alumnae 4: student 1

<p>D was invited to a tea yesterday for prospective applicants to Mount Holyoke. For whatever reasons, she was the only student who showed up. Although I found that sort of sad, she did get the benefit of a two-hour chat with the four MHC alums. She enjoyed herself a lot--quite a change from her stance a year ago when she was adamantly against even thinking about a women's college. I found it interesting that although they didn't ask her what colleges in general she was considering, they did ask her if she was interested in any other women's colleges.</p>

<p>For the ones who did not show up, their losss was definitely your daughters gain! I remember my daughter felling the same way about how she would never go to an all "girls school". However, visists to Mount Holyoke, Bryn Mawr and Barnard did help her see womens colleges in a new light in the end she applied to all 3 of them.</p>

<p>I think t the low turnout was due to the fact that so many schools are having things every weekend and you simply can't make everything so someone has to be left out. Also applicants to womens college applicants tend to be be a pretty self selected group and potential applicants are probably also looking at other womens colleges as well. </p>

<p>I hope that she keeps an open mind, and if she feels that this is the place for her, then apply. I know when my daughter got accepted last year, she received at $15,000/yr leadership scholarship. Even though in the end, she ended up going to a coed school (her first choice school, but we could not afford to go into the ED process as we need to compare packages) but she would have been happy at any of the womens colleges which she applied and was accepted.</p>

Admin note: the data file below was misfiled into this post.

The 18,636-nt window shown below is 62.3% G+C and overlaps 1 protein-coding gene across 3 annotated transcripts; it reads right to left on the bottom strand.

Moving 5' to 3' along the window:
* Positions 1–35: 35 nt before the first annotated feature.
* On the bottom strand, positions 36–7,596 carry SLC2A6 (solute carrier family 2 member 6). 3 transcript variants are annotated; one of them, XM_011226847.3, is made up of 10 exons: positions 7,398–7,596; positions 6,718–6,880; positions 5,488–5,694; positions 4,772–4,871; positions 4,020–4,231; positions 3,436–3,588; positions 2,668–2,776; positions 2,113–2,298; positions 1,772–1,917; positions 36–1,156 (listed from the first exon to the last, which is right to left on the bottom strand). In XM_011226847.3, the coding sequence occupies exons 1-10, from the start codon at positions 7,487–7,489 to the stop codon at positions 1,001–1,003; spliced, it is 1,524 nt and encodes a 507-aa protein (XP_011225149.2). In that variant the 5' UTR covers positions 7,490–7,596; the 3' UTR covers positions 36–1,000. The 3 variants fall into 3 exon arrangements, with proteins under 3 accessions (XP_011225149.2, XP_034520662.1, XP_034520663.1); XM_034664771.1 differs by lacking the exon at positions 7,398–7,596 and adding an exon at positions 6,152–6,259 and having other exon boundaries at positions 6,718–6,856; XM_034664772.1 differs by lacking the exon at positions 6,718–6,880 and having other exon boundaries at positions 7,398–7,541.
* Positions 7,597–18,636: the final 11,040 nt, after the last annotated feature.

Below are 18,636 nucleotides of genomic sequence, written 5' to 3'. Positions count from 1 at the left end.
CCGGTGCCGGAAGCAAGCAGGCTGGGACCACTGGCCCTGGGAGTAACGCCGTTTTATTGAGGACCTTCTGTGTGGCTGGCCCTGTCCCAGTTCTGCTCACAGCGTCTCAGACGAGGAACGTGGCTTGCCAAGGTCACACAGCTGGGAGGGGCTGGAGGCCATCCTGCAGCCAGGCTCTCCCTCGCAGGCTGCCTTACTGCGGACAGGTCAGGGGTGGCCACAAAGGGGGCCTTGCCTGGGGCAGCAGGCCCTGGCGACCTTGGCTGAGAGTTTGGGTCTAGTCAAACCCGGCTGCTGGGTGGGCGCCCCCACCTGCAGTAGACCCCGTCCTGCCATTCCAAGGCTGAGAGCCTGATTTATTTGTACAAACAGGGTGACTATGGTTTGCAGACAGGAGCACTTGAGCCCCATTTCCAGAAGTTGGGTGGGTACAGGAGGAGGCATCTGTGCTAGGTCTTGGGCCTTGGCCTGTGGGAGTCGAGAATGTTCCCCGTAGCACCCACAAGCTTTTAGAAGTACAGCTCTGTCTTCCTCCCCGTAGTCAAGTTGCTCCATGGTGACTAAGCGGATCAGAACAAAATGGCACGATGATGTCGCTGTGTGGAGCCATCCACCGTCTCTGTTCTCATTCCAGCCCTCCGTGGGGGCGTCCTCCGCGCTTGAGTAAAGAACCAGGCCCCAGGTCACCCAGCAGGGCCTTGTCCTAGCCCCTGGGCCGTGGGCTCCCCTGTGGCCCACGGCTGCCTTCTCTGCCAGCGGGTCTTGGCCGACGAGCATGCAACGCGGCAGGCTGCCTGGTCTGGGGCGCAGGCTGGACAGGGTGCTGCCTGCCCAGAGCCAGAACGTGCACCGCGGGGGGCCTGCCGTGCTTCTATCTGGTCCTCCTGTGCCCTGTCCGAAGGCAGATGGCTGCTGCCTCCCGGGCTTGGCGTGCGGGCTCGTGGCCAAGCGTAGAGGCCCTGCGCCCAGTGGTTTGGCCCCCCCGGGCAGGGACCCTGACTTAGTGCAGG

<p>all the best</p>

<p>All the best.</p>

<p>If you go to a Big Ten college, I think it's safe to say that you don't feel much camaraderie with students in the other nine --- regardless of Billy Crystal's funny line in When Harry Met Sally.</p>

<p>If you go to an Ivy League college, you probably don't have warm fuzzy feelings for students in the other seven ivy schools.</p>

<p>But it seems that if you attend a women's college, ALL women's college students are looked at with sisterly admiration and interest.</p>


<p>Perhaps I am overstating the case. What do I know? I'm a guy...</p>

<p>Yes, Sybbie, "keeing an open mind" is the key phrase: D finally promised she would keep an open mind about women's colleges. She read about them in the Fiske guide and picked the ones she liked and the ones she had questions about, talked to ad coms at college fairs, decided to visit three, and now has two on her college list. If she gets deferred/rejected from her (coed) ED school, she'll apply to them and others. She likes the two women's colleges better than some others on her list but thankfully thinks she would be happy at any of the schools she is planning on applying to. and hasn't really ranked them. The adcoms she spoke to from the women's colleges--and the written materials--stress that many of the students didn't originally want to go to a women's college but liked each particular college for whatever reasons, and came to see the advantages of a women's college. And thank you for your good wishes.</p>

<p>Morgantruce, you could well be right. They did regale D with stories of how graduates of one of the "7 sisters" so to speak were so happy to do favours etc. for graduates of all the 7 sisters.</p>

<p>"They did regale D with stories of how graduates of one of the "7 sisters" so to speak were so happy to do favours etc. for graduates of all the 7 sisters."</p>

<p>The one thing tht I did like about the womens colleges is their emphasis on connections that last a lifetime and in the end they are "all there" for each other.</p>

<p>I went to an Ivy, and I do have fuzzy feelings for the other Ivy alum. We tend to have a lot in common. I think the same actually is true for Big 10 alum, women's college alum, Catholic college alum, etc.</p>

<p>Even though one may have friendly rivalries in sports, there are still a lot of commonalities between schools in the same classifications. Alumni and students, too, have a lot of similarities, which is why I imagine the Holyoke alum asked your D whether she was applying to other women's colleges.</p>